How To Brew Coffee For Different Roast Profiles
Brewing a perfect cup of coffee requires many elements to consider – from which filter to use to brew method and recipe.
But what about different roast profiles?
Perhaps you have a favourite recipe for making an excellent pour-over. However, do you adjust your brew ratio if you change from a light roast to a dark roast?
Different roast profiles and the way you brew them can significantly affect the taste of your coffee. So let's give you an insight on how to adjust your brew recipe for your roast profile.
What are the different roast profiles?
Roasted coffee is broadly categorized into light, medium and dark. Generally, light roast coffee is more nuanced and flavorful with floral and citrus notes.
On the other hand, dark roasts harken back to a rich, full-bodied experience with chocolatey and nutty flavours.
Medium roasts tend to be less acidic than light ones and strike a happy balance between complex notes and roasted flavours.
How to adjust the brew recipe for different roast profiles?
When your grind is finer, extraction will take place more quickly. Usually, finer grinds work well for a light roast coffee. So, if you're used to brewing with a medium roast and are trying out a light roast, grind it a little finer for better-tasting coffee.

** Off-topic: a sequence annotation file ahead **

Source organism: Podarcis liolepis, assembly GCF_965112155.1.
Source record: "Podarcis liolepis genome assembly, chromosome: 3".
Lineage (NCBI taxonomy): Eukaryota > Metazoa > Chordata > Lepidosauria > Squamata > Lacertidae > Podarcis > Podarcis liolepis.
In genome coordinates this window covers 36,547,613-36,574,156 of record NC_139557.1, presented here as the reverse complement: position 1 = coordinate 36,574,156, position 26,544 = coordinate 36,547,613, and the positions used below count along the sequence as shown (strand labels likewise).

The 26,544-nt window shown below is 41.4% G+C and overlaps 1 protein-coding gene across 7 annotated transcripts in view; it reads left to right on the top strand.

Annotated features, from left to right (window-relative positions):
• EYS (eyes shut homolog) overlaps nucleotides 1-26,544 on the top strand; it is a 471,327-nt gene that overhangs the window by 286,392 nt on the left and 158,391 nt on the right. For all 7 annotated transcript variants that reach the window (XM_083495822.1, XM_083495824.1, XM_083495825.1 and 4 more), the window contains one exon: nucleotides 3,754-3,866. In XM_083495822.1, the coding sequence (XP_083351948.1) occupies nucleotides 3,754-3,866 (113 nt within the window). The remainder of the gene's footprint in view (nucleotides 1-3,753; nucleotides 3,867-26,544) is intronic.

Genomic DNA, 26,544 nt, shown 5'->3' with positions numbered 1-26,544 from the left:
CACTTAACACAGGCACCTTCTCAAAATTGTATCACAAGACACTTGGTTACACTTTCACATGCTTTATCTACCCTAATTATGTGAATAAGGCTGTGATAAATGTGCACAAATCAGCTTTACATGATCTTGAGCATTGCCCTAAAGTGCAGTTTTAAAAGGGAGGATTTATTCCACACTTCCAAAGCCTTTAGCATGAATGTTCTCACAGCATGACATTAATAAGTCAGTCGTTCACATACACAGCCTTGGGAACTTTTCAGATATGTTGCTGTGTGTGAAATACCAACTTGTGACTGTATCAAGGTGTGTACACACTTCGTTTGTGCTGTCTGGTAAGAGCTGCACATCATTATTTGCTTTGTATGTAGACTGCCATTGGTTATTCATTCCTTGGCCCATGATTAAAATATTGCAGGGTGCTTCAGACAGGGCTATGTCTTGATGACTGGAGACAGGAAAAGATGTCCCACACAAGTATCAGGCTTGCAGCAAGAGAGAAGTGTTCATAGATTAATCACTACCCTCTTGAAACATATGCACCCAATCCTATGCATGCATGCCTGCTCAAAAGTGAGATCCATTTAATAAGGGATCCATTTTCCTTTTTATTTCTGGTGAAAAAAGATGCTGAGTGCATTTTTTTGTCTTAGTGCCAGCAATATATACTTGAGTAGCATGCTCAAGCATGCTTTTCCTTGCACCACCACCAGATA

Likewise, if you usually use a light roast coffee but want to experiment with a dark roast, go with a coarser grind size. Since dark roasts tend to be more bitter naturally, they need less contact time with water; otherwise, it will result in over-extraction.
A key factor to consider is adjusting the water temperature to bring out the preferred flavours in your coffee.
Hotter water leads to a faster extraction time. A lower temperature for brewing a dark roast will avoid over-extraction and thus a bitter-tasting coffee. However, a higher temperature is recommended for better extraction if you are using a light roast.
When choosing a brew method, keep in mind that extraction will be more when coffee is exposed to water for a longer time. Therefore, for a light roast coffee, letting it steep longer will allow more time to extract its nuanced and intricate flavours. For example, you can try pouring water more slowly when making a pour-over or let the French press sit for a tad longer before serving.
We have categorized all our coffees according to their roast level to make it easy for you. See the full coffee lineup here if you are in for some experimenting. And if you have any home brewing tips to share with us, we would love to hear them in the comments below!
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